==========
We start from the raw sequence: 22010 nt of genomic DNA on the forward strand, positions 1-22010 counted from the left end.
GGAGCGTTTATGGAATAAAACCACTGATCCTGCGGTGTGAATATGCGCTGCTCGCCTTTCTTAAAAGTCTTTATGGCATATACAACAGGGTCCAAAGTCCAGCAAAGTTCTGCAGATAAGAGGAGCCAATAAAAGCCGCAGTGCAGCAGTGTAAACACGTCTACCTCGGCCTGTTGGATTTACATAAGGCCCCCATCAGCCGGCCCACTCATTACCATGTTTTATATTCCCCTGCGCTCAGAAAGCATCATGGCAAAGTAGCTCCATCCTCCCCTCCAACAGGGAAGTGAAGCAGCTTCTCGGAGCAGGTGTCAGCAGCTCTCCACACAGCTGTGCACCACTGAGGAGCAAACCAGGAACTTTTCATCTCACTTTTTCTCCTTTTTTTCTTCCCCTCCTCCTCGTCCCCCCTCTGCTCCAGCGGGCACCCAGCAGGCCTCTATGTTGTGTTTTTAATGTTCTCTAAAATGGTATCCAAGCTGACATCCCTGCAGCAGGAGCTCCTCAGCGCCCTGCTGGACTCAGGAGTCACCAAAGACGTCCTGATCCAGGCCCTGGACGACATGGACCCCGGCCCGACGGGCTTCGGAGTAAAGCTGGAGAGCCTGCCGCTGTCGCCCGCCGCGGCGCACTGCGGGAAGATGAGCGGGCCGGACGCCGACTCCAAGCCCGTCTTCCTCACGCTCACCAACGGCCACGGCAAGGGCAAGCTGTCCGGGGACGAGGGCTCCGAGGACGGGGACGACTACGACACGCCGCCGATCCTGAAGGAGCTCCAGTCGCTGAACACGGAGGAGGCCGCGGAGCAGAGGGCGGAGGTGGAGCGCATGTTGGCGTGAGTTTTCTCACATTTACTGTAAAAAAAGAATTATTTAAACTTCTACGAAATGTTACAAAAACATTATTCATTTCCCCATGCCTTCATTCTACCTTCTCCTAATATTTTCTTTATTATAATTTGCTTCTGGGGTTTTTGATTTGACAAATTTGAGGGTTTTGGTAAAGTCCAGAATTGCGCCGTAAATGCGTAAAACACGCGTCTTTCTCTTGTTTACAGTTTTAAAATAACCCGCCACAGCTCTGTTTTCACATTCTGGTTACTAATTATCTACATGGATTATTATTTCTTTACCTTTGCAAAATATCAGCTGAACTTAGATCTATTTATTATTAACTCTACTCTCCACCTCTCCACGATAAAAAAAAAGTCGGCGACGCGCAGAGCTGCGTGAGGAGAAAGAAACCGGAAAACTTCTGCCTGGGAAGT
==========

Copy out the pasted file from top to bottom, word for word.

We start from the raw sequence: 22010 nt of genomic DNA on the forward strand, positions 1-22010 counted from the left end.
GGAGCGTTTATGGAATAAAACCACTGATCCTGCGGTGTGAATATGCGCTGCTCGCCTTTCTTAAAAGTCTTTATGGCATATACAACAGGGTCCAAAGTCCAGCAAAGTTCTGCAGATAAGAGGAGCCAATAAAAGCCGCAGTGCAGCAGTGTAAACACGTCTACCTCGGCCTGTTGGATTTACATAAGGCCCCCATCAGCCGGCCCACTCATTACCATGTTTTATATTCCCCTGCGCTCAGAAAGCATCATGGCAAAGTAGCTCCATCCTCCCCTCCAACAGGGAAGTGAAGCAGCTTCTCGGAGCAGGTGTCAGCAGCTCTCCACACAGCTGTGCACCACTGAGGAGCAAACCAGGAACTTTTCATCTCACTTTTTCTCCTTTTTTTCTTCCCCTCCTCCTCGTCCCCCCTCTGCTCCAGCGGGCACCCAGCAGGCCTCTATGTTGTGTTTTTAATGTTCTCTAAAATGGTATCCAAGCTGACATCCCTGCAGCAGGAGCTCCTCAGCGCCCTGCTGGACTCAGGAGTCACCAAAGACGTCCTGATCCAGGCCCTGGACGACATGGACCCCGGCCCGACGGGCTTCGGAGTAAAGCTGGAGAGCCTGCCGCTGTCGCCCGCCGCGGCGCACTGCGGGAAGATGAGCGGGCCGGACGCCGACTCCAAGCCCGTCTTCCTCACGCTCACCAACGGCCACGGCAAGGGCAAGCTGTCCGGGGACGAGGGCTCCGAGGACGGGGACGACTACGACACGCCGCCGATCCTGAAGGAGCTCCAGTCGCTGAACACGGAGGAGGCCGCGGAGCAGAGGGCGGAGGTGGAGCGCATGTTGGCGTGAGTTTTCTCACATTTACTGTAAAAAAAGAATTATTTAAACTTCTACGAAATGTTACAAAAACATTATTCATTTCCCCATGCCTTCATTCTACCTTCTCCTAATATTTTCTTTATTATAATTTGCTTCTGGGGTTTTTGATTTGACAAATTTGAGGGTTTTGGTAAAGTCCAGAATTGCGCCGTAAATGCGTAAAACACGCGTCTTTCTCTTGTTTACAGTTTTAAAATAACCCGCCACAGCTCTGTTTTCACATTCTGGTTACTAATTATCTACATGGATTATTATTTCTTTACCTTTGCAAAATATCAGCTGAACTTAGATCTATTTATTATTAACTCTACTCTCCACCTCTCCACGATAAAAAAAAAGTCGGCGACGCGCAGAGCTGCGTGAGGAGAAAGAAACCGGAAAACTTCTGCCTGGGAAGT